PERTH: Australian Prime Minister Tony Abbott said yesterday he is “very confident” that signals detected in the search for Flight MH370 are from the aircraft’s black box, whose batteries are waning fast more than a month after the plane vanished.
“We have very much narrowed down the search area and we are very confident the signals are from the black box,” Abbott said, while warning that the transmissions were “starting to fade.”
Abbott was speaking in Shanghai before meeting Chinese President Xi Jinping at the Great Hall of the People in Beijing, state news agency Xinhua said.
Two-thirds of the 239 on board the Malaysian jet were Chinese.
Xi later thanked Abbott for Australia’s efforts to search for the missing Malaysia Airlines flight, and Abbott expressed appreciation for China’s involvement, Xinhua reported.
Four signals linked to aircraft beacons have been detected by the Australian vessel Ocean Shield using US equipment, with the first two analysed as being consistent with those from aircraft flight recorders.
The beacons on the plane’s flight data and cockpit voice recorders have a normal battery life span of around 30 days. The plane vanished March 8.
The Australian-led search for the Boeing 777, which disappeared en route from Kuala Lumpur to Beijing, is racing to gather as many signals as possible to determine an exact resting place before a submersible is sent down to find wreckage.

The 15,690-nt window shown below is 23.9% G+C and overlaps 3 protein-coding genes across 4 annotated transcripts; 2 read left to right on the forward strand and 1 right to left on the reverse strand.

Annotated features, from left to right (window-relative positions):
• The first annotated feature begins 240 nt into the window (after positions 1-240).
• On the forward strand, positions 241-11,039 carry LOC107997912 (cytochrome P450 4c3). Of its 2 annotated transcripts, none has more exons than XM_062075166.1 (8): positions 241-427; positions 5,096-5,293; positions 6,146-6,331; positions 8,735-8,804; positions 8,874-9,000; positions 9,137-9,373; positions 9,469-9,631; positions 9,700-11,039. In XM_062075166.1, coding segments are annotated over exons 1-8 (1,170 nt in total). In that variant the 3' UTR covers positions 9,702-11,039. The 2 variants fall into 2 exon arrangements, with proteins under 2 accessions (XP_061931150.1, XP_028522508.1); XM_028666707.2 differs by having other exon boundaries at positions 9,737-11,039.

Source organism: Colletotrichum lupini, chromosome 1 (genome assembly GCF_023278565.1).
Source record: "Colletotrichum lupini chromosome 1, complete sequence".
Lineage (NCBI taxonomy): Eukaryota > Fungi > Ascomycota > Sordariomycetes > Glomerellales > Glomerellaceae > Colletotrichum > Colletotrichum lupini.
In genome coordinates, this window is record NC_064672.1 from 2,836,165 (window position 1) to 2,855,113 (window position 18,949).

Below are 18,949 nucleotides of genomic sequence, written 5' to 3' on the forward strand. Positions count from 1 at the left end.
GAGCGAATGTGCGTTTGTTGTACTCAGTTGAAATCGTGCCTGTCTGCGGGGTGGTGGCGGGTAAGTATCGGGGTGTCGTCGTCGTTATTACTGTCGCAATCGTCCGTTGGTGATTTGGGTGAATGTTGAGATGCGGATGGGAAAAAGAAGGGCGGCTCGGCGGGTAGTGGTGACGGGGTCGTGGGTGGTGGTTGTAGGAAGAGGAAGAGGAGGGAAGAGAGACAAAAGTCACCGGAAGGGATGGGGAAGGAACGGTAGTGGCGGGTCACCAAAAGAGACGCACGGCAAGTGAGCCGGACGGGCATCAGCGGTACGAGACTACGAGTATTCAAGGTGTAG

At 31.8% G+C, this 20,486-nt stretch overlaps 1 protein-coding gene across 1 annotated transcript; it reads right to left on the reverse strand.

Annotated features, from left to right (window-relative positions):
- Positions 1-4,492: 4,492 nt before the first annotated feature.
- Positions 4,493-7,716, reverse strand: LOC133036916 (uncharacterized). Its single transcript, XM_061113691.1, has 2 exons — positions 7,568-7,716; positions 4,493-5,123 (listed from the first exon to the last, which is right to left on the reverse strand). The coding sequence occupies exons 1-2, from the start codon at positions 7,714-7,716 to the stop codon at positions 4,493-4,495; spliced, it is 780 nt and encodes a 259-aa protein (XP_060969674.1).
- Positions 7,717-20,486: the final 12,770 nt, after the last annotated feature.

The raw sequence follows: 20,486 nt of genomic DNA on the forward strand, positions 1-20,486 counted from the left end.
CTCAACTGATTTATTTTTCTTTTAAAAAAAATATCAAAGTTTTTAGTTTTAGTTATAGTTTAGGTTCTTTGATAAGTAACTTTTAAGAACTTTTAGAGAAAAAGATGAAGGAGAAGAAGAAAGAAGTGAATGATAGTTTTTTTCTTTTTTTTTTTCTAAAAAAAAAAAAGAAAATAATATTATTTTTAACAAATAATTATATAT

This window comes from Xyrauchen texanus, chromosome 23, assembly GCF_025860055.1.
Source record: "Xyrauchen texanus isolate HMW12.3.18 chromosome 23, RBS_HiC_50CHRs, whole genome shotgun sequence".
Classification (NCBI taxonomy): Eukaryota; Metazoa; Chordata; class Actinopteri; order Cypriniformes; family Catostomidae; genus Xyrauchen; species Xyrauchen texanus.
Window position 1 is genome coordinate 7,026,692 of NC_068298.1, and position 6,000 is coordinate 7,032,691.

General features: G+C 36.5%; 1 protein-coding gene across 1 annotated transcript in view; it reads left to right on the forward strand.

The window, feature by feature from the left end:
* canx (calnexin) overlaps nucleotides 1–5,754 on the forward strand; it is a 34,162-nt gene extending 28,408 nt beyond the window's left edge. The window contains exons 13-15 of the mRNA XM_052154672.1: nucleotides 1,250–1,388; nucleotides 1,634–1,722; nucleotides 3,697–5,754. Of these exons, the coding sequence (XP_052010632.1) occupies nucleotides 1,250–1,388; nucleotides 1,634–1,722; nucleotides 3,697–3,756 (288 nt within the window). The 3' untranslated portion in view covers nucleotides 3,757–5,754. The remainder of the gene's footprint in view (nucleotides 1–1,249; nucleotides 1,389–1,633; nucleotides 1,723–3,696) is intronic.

“We are confident that we know the position of the black box flight recorder to within some kilometres,” Abbott said.
But he warned much remained to be done in “recovering wreckage from almost 4.5 kilometres beneath the sea, or finally determining all that happened on that flight.”
The cause of the plane’s diversion remains unknown.
The Ocean Shield is dragging a US Navy “towed pinger locator” to listen for emissions from black boxes.
Striking a more cautious note than his prime minister, search chief Angus Houston said “there has been no major breakthrough in the search for MH370.”
He said the Ocean Shield would continue to trawl for pings.
“It is vital to glean as much information as possible while the batteries on the underwater locator beacons may still be active,” said Houston, head of the Perth-based Joint Agency Coordination Centre (JACC) that is organising the challenging search.
A decision to deploy a submersible sonar device “could be some days away,” he said.
The JACC said the steadily dwindling search area had been further reduced yesterday to two zones totalling 46,700 square kilometres, about 2,300 kilometres northwest of Perth.
No floating debris from the plane has yet been found, the JACC said, despite three weeks of searching in the area by ships and planes from several countries.
Houston has stressed the need to find the wreckage to be absolutely certain of the plane’s fate, and has repeatedly warned against unduly inflating hopes for the sake of victims’ relatives, whose month-long nightmare has been punctuated by false leads.
Frustrated Chinese relatives have accused the Malaysian flag carrier and authorities of bungling the response to the plane’s disappearance and withholding information, which Malaysia’s government denies.
The JACC has said the next step in the search, once the pinger locator had done all it could to narrow the area, would be to send down a US-made autonomous underwater vehicle called a Bluefin-21 to investigate.
But officials have warned the submersible would be operating at the very limits of its capability given the vast depths involved.